“It took virtually everything I owned, and showed me the folly of placing value on things of this world.” -Charles Boren
“Get up and grab your clothes!” No time for “Why?”;
no second chance to act, the life he knew
upended in a blink. With gaping eye,
the howling monster spiraled into view.
They fled by car, then watched it from a bridge.
Like flocks of birds, the pulverized debris
of pavement from their block took flight, the ridge
of dwellings devastated instantly.
And in its aftermath, the storm exposed
unyielding walls between them. Slab and slate
wiped clean, he left, she stayed — their history hosed
like muddy footprints out a garden gate.
The bedrock of a home once shared with her,
he counts among the things that never were.
Mary Boren, 2007
Aftermath of the 1997 Jarrell Tornado – The Most Intense Tornado Damage Ever Photographed
In truth, I wasn’t looking when you fanned
the cards (nor did I count them, I confess).
Initially I held the better hand
but yours was played with preconceived finesse.
Oblivious to what was being dealt,
I met your gaze and honestly believed
in what I thought I saw and what I felt.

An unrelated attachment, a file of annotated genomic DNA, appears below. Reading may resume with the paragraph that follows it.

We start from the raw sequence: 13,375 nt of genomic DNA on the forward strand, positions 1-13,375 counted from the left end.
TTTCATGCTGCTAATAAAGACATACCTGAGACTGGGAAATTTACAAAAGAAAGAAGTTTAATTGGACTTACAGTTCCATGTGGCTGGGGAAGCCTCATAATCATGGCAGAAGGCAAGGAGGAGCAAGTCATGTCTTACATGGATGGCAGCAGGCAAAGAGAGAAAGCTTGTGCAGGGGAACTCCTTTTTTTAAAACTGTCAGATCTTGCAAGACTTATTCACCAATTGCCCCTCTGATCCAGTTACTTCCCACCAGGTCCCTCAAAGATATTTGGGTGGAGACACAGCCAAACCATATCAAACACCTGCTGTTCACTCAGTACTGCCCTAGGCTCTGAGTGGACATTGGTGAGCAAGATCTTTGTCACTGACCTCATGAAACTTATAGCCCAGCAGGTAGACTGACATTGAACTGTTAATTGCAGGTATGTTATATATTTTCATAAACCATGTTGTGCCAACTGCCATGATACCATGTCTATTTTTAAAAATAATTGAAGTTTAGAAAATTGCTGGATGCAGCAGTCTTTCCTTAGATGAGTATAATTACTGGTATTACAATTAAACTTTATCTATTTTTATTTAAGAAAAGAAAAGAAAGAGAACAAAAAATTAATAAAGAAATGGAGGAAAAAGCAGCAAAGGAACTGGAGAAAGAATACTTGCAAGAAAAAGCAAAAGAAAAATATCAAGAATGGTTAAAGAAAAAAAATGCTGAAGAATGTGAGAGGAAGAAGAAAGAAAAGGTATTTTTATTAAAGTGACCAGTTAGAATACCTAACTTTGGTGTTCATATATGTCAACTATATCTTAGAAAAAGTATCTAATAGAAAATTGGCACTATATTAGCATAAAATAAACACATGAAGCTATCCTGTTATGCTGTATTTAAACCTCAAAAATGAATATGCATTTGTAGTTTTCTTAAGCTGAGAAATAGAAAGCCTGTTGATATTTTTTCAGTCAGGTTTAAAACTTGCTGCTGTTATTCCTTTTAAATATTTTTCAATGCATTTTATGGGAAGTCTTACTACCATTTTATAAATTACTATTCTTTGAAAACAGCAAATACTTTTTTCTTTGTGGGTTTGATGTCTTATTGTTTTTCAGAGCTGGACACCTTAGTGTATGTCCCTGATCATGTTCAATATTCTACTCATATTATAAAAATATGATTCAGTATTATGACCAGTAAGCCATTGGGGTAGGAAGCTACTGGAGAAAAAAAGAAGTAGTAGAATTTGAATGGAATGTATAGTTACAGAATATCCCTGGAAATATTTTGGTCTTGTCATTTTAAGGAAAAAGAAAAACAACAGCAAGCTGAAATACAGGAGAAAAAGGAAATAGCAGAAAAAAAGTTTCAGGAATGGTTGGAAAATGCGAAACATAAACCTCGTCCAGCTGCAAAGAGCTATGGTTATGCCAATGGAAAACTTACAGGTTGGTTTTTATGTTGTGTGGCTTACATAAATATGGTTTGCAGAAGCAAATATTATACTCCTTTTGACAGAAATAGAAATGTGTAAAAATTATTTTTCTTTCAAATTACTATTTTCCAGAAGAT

You never blinked; just played the ace you’d sleeved.
No use in looking back on burning trumps
or bridges. Though, of course, I’d never choose
to play if I had known, guess only chumps
keep staking what they can’t afford to lose.
I’m beaten. Mine’s the sorrow; yours the shame.
One’s leap of faith is just another’s game.
Mary Boren, 2003
While watching you, asleep, soul-sinking thoughts
flood to the fore on rising waves of doubt.
How can I brave tomorrow’s chill without
your touch, your footsteps, and those million watts
of magic in your smile? My heart allots
itself a single, stifled whisper. “No!”
I have no voice, no choice. I must let go
midst whirlpools of what-ifs and what-if-nots.
For you were bound to someone else in strands
of interwoven loyalty before
we ever met. My love for you demands
your leaving will not rip me to the core.
I stroke your little baby grandchild hands
to waken you; your mother’s at the door.
Mary Boren, 2002